Components of India's Ballistic Missile Defence System
    Prithvi Air Defence (PAD)
    • Prithvi Air Defence ( also known as Pradyumna ballistic missile interceptor) is a ballistic missile interceptor that has been designed for the interception of the inbound ballistic missiles outside the atmosphere. Prithvi air defence system is a two-phase missile that has the highest deflection height of 80 km.
    • The first stage the missile consists of the solid fuelled motor, and the second stage consists of a liquid fuelled motor. The movement thrusters of the missile can produce a lateral acceleration of over 5gs at a height of 50 km.
    • Prithvi air defence system has a maximum range of 2000 km and the deflection height of 50 to 80 km. It can achieve a speed of Mach 5 that is enough to hit incoming medium range ballistic missiles.
    • The inertial navigation system provides the guidance. It uses LRTR for mid-course updates. It uses active radar homing in the terminal phase.
    • PAD uses Swordfish Long Range Tracking Radar (LRTR) as the fire control radar and for target acquisition. It can track 200 targets at a range of 600 km. The improved versions of this missile defence system use gimbaled directional warhead for this purpose, the technology currently being used by countries like Israel, Russia and the US.
    • India conducted Prithvi air defence exercise in November 2006. The Prithvi air defence missile successfully intercepted and destroyed a modified Prithvi 2 missile at an altitude of 50 km. The Prithvi 2 missile was modified for mimicking the trajectory of M11 missiles used by Pakistan.
    • In March 2009, the second successful test of Prithvi air defence interceptor missile was conducted. The ship launched Dhanush missile which followed the trajectory of a missile with a range of 1500 km was tracked by LRTR radar and was destroyed by the Prithvi Air Defence interceptor missile at height of 75 km.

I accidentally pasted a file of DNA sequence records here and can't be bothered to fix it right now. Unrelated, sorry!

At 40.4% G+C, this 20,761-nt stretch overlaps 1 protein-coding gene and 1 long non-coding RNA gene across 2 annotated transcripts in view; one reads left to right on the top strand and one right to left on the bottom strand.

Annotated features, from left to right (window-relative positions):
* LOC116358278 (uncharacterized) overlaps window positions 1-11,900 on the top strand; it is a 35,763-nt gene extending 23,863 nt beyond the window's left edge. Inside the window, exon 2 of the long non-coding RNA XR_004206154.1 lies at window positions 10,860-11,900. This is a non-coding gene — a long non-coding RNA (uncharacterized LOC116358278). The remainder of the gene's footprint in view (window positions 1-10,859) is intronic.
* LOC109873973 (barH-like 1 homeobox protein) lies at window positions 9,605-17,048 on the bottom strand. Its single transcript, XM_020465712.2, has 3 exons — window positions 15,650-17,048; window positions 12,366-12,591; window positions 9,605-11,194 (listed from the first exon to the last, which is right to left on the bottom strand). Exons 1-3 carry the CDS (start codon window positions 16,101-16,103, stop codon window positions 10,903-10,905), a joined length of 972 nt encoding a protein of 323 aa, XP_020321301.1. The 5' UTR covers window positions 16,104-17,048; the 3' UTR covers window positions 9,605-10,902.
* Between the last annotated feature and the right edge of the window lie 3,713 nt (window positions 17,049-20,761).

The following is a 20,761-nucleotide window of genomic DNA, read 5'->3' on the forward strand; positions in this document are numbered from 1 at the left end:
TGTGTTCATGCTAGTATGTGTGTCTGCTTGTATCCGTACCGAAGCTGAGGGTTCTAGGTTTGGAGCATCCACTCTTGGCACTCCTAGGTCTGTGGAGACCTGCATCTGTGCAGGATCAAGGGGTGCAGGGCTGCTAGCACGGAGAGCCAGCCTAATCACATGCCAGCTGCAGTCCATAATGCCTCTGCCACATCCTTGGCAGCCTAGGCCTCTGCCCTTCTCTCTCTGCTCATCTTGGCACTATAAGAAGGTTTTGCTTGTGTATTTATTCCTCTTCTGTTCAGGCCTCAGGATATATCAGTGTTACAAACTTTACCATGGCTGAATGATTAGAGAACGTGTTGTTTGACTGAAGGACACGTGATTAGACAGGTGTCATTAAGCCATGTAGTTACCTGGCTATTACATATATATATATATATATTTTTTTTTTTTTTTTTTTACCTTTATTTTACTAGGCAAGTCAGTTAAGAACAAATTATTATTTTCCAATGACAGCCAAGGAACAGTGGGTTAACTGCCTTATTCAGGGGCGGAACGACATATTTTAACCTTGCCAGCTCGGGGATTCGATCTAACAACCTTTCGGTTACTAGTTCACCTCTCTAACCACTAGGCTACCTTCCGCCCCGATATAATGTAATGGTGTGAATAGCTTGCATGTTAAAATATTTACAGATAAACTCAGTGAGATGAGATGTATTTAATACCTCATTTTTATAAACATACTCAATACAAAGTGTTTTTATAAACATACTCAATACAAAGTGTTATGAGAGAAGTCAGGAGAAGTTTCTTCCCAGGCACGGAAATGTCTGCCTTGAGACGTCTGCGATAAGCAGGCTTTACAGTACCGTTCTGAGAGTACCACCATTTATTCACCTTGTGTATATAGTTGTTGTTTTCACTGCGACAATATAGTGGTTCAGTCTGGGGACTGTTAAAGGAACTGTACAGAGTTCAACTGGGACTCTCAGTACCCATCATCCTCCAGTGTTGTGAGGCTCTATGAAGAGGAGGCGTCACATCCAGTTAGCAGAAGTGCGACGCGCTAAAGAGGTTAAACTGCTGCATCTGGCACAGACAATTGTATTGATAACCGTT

Advanced Air Defence (AAD)

      • Advanced air defence AAD is ballistic missile interceptor developed by DRDO for deflecting the incoming  missiles in the endo-atmospheric region at a height of 30 km.
      • AAD consists of a single stage solid rocket propelled guided missile.
      • Its guidance is the same as that of Prithvi air defence system. The guidance consists of the inertial navigation system, and it receives the mid-course updates from the ground based radar system. In the terminal phase, it uses active radar homing.
      • On December 6, 2007, the advanced air defence successfully intercepted an incoming modified Prithvi II ballistic missile. The interception was carried out at a height of 15 km in which the target was destroyed and broken into multiple pieces.
      • The successful launches of AAD interceptor missile system, has paved the way for the development of extended range surface to air interceptor missile having a range up to 150 km.
      • Several tests of Advanced air defence interceptor missile has been carried out till now. The latest successful test was carried out on 3rd August 2018, in which one of the multiple incoming targets simulating a 1500 km class ballistic missile was successfully destroyed.

      Prithvi Defence Vehicle

      • Prithvi defence vehicle is the successor of Prithvi air defence interceptor missile. It is a new exoatmospheric interceptor missile being developed by DRDO codenamed PDV.
      • Prithvi defence vehicle will be a two stage missile powered by solid propellants. It uses an innovative system to control the interceptor missile at an altitude of more than 150 km.